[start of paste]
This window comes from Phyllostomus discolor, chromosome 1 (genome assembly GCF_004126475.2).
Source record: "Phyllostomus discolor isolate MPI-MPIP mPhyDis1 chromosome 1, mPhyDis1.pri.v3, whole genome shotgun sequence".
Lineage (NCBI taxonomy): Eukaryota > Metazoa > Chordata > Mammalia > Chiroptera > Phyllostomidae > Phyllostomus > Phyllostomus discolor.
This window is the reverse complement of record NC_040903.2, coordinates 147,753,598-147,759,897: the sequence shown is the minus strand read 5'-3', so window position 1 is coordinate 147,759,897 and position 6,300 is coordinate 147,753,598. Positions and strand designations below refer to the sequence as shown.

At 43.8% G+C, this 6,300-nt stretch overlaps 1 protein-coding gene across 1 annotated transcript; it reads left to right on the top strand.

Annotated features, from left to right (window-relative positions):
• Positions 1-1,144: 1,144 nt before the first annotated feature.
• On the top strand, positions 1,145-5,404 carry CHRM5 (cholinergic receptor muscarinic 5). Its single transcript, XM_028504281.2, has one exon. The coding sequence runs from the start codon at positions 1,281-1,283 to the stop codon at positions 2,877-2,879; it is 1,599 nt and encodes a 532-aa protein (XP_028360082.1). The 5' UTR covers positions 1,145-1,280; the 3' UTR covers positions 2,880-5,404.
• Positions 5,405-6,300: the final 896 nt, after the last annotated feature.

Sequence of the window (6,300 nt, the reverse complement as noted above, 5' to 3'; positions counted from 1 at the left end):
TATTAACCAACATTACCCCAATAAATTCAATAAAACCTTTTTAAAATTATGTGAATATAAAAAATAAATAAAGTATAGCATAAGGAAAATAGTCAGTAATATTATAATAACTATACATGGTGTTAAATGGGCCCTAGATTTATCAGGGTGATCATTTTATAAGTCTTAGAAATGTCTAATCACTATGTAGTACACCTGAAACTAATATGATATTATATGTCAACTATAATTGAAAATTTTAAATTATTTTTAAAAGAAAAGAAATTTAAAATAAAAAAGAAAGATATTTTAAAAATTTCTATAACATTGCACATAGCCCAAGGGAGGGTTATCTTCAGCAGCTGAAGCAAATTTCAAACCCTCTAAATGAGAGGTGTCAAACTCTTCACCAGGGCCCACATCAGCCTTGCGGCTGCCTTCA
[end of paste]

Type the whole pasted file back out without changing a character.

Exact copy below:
This window comes from Phyllostomus discolor, chromosome 1 (genome assembly GCF_004126475.2).
Source record: "Phyllostomus discolor isolate MPI-MPIP mPhyDis1 chromosome 1, mPhyDis1.pri.v3, whole genome shotgun sequence".
Lineage (NCBI taxonomy): Eukaryota > Metazoa > Chordata > Mammalia > Chiroptera > Phyllostomidae > Phyllostomus > Phyllostomus discolor.
This window is the reverse complement of record NC_040903.2, coordinates 147,753,598-147,759,897: the sequence shown is the minus strand read 5'-3', so window position 1 is coordinate 147,759,897 and position 6,300 is coordinate 147,753,598. Positions and strand designations below refer to the sequence as shown.

At 43.8% G+C, this 6,300-nt stretch overlaps 1 protein-coding gene across 1 annotated transcript; it reads left to right on the top strand.

Annotated features, from left to right (window-relative positions):
• Positions 1-1,144: 1,144 nt before the first annotated feature.
• On the top strand, positions 1,145-5,404 carry CHRM5 (cholinergic receptor muscarinic 5). Its single transcript, XM_028504281.2, has one exon. The coding sequence runs from the start codon at positions 1,281-1,283 to the stop codon at positions 2,877-2,879; it is 1,599 nt and encodes a 532-aa protein (XP_028360082.1). The 5' UTR covers positions 1,145-1,280; the 3' UTR covers positions 2,880-5,404.
• Positions 5,405-6,300: the final 896 nt, after the last annotated feature.

Sequence of the window (6,300 nt, the reverse complement as noted above, 5' to 3'; positions counted from 1 at the left end):
TATTAACCAACATTACCCCAATAAATTCAATAAAACCTTTTTAAAATTATGTGAATATAAAAAATAAATAAAGTATAGCATAAGGAAAATAGTCAGTAATATTATAATAACTATACATGGTGTTAAATGGGCCCTAGATTTATCAGGGTGATCATTTTATAAGTCTTAGAAATGTCTAATCACTATGTAGTACACCTGAAACTAATATGATATTATATGTCAACTATAATTGAAAATTTTAAATTATTTTTAAAAGAAAAGAAATTTAAAATAAAAAAGAAAGATATTTTAAAAATTTCTATAACATTGCACATAGCCCAAGGGAGGGTTATCTTCAGCAGCTGAAGCAAATTTCAAACCCTCTAAATGAGAGGTGTCAAACTCTTCACCAGGGCCCACATCAGCCTTGCGGCTGCCTTCA